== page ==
It was October 19 when the blizzard hit that left the Martin and Willie Handcart companies stranded and the Sweet Water River frozen solid. We spent the day of October 21 at Martins Cove and luckily the weather was beautiful.  We were comfortable in jackets as we did the five-mile round trip walk to the cove.  It is incomprehensible to me the suffering that these handcart pioneers experienced with 145 of the 600 loosing their lives from the most unimaginable conditions. I felt frustrated that our children appeared to not really care about learning or feeling the spirit.  They were mostly concerned with their own comfort.  It was our intention to create an opportunity for personal spiritual experiences.  I don’t know if they received that, but it was a nice day.  They were present and they participated. I believe that they will at least look back on the experience with fond memories. We had fun pushing, pulling, and even running with the handcart. 
 









The kids seemed to especially enjoy our time at Independence Rock. It may have been because they weren’t being asked to be reverent.  If you look closely at this picture, the little specks are the kids running up the 13-story rock.


While they climbed over (multiple times) I took the opportunity to walk the mile around it, mostly by myself.  I think it is having quiet moments, no matter the venue that provides opportunities for the spirit to speak. It was surreal for me to see a heard of pronghorn’s and watch a bunny as I was considering the names, dates, and experiences of those who left everything they knew for hope of something better in a new country.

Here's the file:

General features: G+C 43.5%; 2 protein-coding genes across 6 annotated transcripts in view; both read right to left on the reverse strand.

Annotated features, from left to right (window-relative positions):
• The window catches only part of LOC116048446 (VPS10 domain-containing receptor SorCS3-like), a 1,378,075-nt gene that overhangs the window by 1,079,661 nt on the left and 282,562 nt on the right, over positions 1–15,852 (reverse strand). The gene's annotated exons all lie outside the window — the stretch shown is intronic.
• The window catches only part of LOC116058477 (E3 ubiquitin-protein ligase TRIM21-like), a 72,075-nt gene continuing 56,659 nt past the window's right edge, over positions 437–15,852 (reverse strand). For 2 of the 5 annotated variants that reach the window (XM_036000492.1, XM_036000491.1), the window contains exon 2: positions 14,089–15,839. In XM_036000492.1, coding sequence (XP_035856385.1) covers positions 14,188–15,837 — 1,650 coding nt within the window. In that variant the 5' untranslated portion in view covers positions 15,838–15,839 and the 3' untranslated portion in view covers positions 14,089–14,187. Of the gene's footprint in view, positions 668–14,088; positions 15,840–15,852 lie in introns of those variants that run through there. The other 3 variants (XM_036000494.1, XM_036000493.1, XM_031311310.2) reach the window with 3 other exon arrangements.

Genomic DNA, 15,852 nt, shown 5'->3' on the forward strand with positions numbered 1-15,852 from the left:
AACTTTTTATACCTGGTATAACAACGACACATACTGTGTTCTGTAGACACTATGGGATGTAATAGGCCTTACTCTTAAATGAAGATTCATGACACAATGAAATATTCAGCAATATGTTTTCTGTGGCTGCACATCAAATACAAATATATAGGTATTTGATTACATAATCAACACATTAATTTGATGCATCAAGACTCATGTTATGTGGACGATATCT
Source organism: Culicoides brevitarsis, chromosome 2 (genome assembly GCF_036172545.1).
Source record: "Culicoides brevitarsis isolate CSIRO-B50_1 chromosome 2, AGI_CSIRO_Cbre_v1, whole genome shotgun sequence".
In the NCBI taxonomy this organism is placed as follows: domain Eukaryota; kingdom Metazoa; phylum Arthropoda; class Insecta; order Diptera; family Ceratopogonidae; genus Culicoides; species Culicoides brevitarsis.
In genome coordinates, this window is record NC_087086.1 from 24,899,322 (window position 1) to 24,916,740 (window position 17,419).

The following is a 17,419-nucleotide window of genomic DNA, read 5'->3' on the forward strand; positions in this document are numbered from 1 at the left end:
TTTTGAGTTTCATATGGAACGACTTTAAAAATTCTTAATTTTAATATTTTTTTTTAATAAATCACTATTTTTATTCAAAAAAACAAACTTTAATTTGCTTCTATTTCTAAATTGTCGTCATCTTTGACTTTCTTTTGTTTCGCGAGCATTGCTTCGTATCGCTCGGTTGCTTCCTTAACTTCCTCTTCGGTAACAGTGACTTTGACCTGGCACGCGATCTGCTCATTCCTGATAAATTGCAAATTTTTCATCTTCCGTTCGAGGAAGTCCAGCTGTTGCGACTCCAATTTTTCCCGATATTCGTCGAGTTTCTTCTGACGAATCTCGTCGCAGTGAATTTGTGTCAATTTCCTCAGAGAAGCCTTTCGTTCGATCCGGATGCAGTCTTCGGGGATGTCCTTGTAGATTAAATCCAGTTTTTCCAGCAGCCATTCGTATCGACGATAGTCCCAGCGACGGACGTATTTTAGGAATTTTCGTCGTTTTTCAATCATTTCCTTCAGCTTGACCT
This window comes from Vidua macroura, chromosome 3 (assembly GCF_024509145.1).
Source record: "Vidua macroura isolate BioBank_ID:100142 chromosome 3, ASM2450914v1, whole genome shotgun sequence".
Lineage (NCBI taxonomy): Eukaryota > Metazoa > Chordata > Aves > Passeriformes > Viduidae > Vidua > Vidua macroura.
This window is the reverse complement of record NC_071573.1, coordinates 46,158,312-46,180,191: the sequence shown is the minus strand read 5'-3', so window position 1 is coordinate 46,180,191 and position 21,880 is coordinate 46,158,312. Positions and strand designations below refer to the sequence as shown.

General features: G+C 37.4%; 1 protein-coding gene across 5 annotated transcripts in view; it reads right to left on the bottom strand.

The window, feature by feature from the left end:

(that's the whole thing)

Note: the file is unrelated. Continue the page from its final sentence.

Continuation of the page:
The entire trip I kept thinking to myself that God attended to the people of those handcart companies as they suffered, but why did he allow that severity of suffering to happen? Why didn’t he give them beautiful weather like we had? I’m sure I don’t know the answer, but one possibility is that countless others have found strength to endure and to press forward through difficulty by studying the handcart pioneer stories, especially the stories of those two companies that suffered so much. It sure puts life into perspective!

Our next destination was Rock Creek Hollow where 13 of the Willie Handcart Company were buried following their ascent through Rocky Ridge.  They were forced to walk, some of them up to 28 hours, through the blizzard over Rocky Ridge, until they reached Rock Creek Hollow because if they stopped they would freeze to death.  One thing that struck me is that they did, they all kept walking until they reached camp. Then, that night, due to exhaustion, starvation and exposure 13 of them died. The amazing thing is that they made it to camp. So much can be learned from their determination.